The complaint alleges that Mark Donley purchased food from Meijer (Doc. 3 at ¶ 5), that it was adulterated by the presence of a metal bolt (¶ 8), and that he was injured as a result of consuming the adulterated food he had purchased from Meijer (¶ 8-10). It asserts that these facts constitute a violation of O.R.C. § 3715.52 (¶ 20-25). Defendants, however, argue that the complaint fails to state a claim against Meijer under the statute, because it fails to adequately plead that any action by Meijer was the proximate cause of Plaintiff Donley's injuries. They assert that, if the frozen dinner was in the same condition when Plaintiff purchased it as when Pinnacle manufactured it, then there is no allegation that Meijer altered the product in any way. Meijer's supposed liability must therefore be based upon a failure to inspect the product as it passed through its hands. Defendant posits that the sealed product could not be inspected by Meijer, pointing out that Plaintiff himself only discovered the alleged defect upon opening, preparing, and consuming the product. (Id. at ¶ 8.) Furthermore, Defendant argues that the complaint contains no allegation that Meijer was negligent in failing to adequately inspect the dinner. Thus, concludes Defendant, "Plaintiff fails to allege how any failure of Defendant Meijer proximately caused Plaintiff's injuries." (Doc. 14 at 7.)
"At the time that Plaintiff Mark Donley purchased the [food] from Defendant Meijer Group, Inc. [. . .], it was in the same condition as it was in when Defendant Pinnacle Foods Group, LLC [. . .] prepared, blended, packaged, labeled, distributed and/or sold it to Defendant Meijer Group, Inc." (Doc. 3 at ¶ 6.)
Accepting Defendants' argument that Meijer could not have inspected the frozen dinner before offering it for sale, the complaint contains the only allegation of proximate cause necessary to state a claim for sale of adulterated food: that it was the food that caused Plaintiff's injuries. Although Defendant argues that Ohio Revised Code § 3715.52 requires a Plaintiff to prove a specific act of negligence by Meijer that caused him injury, it cites no case law that so holds. Under those circumstances, the plain language of the statute controls. It provides that a plaintiff must prove only that the merchant sold an adulterated food. There is no reference in the statute to negligence or any other standard of care.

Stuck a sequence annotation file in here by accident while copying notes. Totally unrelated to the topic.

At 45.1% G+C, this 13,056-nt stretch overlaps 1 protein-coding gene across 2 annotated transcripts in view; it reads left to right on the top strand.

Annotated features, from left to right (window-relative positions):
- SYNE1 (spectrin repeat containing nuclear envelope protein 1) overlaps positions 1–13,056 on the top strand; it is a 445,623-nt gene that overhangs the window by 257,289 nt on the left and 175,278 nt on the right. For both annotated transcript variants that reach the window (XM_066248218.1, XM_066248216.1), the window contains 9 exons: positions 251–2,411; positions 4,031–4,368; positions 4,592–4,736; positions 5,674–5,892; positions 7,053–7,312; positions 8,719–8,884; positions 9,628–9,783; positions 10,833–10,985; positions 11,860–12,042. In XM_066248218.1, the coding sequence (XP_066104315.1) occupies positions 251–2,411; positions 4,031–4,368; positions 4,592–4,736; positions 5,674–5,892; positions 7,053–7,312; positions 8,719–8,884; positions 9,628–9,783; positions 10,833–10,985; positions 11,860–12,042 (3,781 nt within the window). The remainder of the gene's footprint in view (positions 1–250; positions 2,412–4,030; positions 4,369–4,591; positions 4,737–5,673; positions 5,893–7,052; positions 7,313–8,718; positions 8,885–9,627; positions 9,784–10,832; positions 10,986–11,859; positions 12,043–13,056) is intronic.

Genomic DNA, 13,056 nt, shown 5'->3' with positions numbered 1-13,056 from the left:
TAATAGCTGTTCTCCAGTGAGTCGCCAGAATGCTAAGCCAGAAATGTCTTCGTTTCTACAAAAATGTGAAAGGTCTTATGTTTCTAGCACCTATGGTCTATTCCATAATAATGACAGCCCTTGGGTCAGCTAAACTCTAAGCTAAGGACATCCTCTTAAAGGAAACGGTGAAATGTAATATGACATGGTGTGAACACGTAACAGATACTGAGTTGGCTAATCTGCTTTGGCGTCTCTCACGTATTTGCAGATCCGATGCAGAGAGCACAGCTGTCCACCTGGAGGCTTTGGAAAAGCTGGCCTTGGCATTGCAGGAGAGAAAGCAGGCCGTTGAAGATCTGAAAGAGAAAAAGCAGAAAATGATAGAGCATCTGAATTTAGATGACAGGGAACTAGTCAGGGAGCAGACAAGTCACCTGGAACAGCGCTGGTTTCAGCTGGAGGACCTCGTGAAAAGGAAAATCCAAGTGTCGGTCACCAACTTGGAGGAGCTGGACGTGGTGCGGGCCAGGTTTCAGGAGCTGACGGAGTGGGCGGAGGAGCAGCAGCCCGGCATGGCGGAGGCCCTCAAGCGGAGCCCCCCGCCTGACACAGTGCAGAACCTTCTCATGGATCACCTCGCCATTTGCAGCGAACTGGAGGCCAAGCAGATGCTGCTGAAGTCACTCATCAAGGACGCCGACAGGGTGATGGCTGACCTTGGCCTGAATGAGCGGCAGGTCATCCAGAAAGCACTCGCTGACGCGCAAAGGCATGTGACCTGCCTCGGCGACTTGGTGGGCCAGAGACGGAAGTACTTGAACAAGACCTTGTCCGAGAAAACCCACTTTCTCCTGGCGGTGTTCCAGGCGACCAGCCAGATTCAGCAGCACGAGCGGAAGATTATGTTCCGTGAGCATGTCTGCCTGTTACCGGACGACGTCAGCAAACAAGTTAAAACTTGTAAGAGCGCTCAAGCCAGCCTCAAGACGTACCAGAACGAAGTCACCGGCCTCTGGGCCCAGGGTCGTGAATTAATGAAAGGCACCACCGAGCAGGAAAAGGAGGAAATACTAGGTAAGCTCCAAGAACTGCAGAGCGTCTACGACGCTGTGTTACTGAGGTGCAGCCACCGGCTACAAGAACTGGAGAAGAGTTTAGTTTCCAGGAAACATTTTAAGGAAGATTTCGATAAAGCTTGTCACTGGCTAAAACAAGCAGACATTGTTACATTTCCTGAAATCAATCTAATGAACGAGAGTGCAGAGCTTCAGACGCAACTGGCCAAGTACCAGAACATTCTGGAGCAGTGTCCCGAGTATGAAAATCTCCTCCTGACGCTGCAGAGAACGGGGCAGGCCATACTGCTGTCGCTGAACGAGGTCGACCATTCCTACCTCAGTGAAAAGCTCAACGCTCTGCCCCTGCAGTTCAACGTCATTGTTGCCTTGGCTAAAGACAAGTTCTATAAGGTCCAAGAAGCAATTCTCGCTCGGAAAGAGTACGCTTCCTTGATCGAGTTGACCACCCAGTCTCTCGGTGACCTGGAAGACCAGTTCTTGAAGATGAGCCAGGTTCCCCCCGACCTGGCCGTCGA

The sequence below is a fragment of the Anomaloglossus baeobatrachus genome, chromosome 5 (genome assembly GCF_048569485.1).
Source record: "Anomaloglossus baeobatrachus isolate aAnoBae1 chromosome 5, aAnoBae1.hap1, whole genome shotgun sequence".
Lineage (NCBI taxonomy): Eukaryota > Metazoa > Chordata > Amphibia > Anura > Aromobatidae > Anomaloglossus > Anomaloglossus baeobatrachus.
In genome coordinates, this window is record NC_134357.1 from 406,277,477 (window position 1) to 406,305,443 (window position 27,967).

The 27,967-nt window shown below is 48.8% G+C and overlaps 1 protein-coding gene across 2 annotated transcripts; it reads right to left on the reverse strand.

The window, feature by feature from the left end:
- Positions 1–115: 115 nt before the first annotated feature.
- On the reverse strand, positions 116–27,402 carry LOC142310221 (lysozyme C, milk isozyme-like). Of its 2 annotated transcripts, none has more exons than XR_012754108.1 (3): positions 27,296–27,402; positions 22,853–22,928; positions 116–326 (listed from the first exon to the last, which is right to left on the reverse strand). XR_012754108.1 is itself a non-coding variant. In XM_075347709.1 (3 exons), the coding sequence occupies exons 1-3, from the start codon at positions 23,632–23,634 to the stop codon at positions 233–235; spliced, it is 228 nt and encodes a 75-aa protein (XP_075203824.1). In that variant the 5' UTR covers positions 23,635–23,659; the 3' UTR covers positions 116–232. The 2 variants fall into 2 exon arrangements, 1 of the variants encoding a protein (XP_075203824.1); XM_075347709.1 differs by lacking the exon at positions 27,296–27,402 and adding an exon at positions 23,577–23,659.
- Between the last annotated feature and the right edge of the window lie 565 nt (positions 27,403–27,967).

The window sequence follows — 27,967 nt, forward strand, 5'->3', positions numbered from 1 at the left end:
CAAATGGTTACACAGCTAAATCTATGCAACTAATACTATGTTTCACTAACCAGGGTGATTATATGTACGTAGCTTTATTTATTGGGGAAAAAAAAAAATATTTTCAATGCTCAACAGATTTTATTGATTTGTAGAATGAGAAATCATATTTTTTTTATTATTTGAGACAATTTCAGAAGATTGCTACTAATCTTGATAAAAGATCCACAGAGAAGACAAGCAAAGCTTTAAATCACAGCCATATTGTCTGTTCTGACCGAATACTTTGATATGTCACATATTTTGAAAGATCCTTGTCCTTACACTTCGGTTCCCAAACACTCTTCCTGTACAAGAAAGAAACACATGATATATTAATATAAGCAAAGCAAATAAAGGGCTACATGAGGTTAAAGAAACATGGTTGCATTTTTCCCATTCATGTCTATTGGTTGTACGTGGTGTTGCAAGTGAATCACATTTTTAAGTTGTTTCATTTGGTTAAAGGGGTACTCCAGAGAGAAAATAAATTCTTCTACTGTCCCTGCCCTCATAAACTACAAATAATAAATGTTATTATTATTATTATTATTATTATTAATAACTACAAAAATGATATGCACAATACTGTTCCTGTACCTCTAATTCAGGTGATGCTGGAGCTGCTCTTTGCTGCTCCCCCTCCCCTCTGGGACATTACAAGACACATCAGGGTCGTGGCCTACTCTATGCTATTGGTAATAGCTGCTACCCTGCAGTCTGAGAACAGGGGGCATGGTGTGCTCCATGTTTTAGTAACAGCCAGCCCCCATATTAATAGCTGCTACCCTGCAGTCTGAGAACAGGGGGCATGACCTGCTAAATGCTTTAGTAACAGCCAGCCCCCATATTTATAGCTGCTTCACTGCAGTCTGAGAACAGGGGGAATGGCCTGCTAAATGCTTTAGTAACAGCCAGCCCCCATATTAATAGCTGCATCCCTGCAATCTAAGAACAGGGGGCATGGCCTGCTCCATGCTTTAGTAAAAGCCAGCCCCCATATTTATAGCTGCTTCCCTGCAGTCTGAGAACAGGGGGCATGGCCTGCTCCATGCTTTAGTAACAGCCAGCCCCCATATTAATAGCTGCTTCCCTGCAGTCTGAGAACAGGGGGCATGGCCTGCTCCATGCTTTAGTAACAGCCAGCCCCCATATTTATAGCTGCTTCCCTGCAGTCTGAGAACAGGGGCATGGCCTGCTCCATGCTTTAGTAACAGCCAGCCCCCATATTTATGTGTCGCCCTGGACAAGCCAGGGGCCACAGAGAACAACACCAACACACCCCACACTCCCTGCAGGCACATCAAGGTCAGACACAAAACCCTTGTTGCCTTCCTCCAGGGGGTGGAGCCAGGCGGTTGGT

Of course, a defendant may offer evidence at trial that the plaintiff's injury had some other cause, that the plaintiff is responsible for his own injury, or that the injury never took place at all. And a plaintiff may not state a claim merely by alleging that he purchased food, and was then injured, without alleging that it was the food which caused his injury. The complaint here, however, alleges Plaintiff Donley bit into a foreign object and suffered physical injury consuming adulterated food he purchased from Meijer and that Meijer's unlawful sale of adulterated food thus proximately caused his injury.
This is, of course, not the same legal analysis applicable to an allegation that Meijer was the supplier of a defective product pursuant to the Ohio Products Liability Act, § 2307.71 et seq.
Consequently, the complaint states a claim against Defendant Meijer under the Ohio Pure Food and Drug Law. Accordingly, Defendants' Motion for Reconsideration (Doc. 24) is DENIED.